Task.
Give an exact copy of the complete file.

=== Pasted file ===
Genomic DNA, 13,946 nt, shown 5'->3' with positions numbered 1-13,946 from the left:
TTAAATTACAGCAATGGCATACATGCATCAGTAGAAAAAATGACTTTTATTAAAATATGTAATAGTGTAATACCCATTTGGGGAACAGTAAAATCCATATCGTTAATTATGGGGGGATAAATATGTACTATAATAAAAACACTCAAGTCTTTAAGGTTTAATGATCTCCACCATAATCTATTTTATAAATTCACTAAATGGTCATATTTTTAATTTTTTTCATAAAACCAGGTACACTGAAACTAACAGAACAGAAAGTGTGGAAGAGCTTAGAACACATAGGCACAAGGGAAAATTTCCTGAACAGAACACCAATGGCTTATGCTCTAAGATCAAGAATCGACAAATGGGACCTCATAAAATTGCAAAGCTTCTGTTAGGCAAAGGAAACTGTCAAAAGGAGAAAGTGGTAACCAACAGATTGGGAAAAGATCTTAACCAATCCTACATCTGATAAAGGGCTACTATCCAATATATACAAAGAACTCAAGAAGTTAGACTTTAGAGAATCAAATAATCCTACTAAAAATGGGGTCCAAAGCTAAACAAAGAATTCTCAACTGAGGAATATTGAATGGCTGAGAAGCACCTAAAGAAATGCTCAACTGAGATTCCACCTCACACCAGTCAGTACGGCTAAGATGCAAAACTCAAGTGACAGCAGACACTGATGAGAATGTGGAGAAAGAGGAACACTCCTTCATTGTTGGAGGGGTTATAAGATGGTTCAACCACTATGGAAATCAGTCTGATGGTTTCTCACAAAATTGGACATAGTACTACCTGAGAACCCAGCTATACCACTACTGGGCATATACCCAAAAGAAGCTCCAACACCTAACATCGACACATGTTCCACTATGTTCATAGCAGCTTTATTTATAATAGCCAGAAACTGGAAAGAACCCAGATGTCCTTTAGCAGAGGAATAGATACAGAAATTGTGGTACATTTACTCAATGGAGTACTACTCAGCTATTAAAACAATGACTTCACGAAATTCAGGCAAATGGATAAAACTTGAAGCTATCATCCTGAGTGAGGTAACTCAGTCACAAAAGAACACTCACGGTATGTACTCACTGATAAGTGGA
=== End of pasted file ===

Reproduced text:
Genomic DNA, 13,946 nt, shown 5'->3' with positions numbered 1-13,946 from the left:
TTAAATTACAGCAATGGCATACATGCATCAGTAGAAAAAATGACTTTTATTAAAATATGTAATAGTGTAATACCCATTTGGGGAACAGTAAAATCCATATCGTTAATTATGGGGGGATAAATATGTACTATAATAAAAACACTCAAGTCTTTAAGGTTTAATGATCTCCACCATAATCTATTTTATAAATTCACTAAATGGTCATATTTTTAATTTTTTTCATAAAACCAGGTACACTGAAACTAACAGAACAGAAAGTGTGGAAGAGCTTAGAACACATAGGCACAAGGGAAAATTTCCTGAACAGAACACCAATGGCTTATGCTCTAAGATCAAGAATCGACAAATGGGACCTCATAAAATTGCAAAGCTTCTGTTAGGCAAAGGAAACTGTCAAAAGGAGAAAGTGGTAACCAACAGATTGGGAAAAGATCTTAACCAATCCTACATCTGATAAAGGGCTACTATCCAATATATACAAAGAACTCAAGAAGTTAGACTTTAGAGAATCAAATAATCCTACTAAAAATGGGGTCCAAAGCTAAACAAAGAATTCTCAACTGAGGAATATTGAATGGCTGAGAAGCACCTAAAGAAATGCTCAACTGAGATTCCACCTCACACCAGTCAGTACGGCTAAGATGCAAAACTCAAGTGACAGCAGACACTGATGAGAATGTGGAGAAAGAGGAACACTCCTTCATTGTTGGAGGGGTTATAAGATGGTTCAACCACTATGGAAATCAGTCTGATGGTTTCTCACAAAATTGGACATAGTACTACCTGAGAACCCAGCTATACCACTACTGGGCATATACCCAAAAGAAGCTCCAACACCTAACATCGACACATGTTCCACTATGTTCATAGCAGCTTTATTTATAATAGCCAGAAACTGGAAAGAACCCAGATGTCCTTTAGCAGAGGAATAGATACAGAAATTGTGGTACATTTACTCAATGGAGTACTACTCAGCTATTAAAACAATGACTTCACGAAATTCAGGCAAATGGATAAAACTTGAAGCTATCATCCTGAGTGAGGTAACTCAGTCACAAAAGAACACTCACGGTATGTACTCACTGATAAGTGGA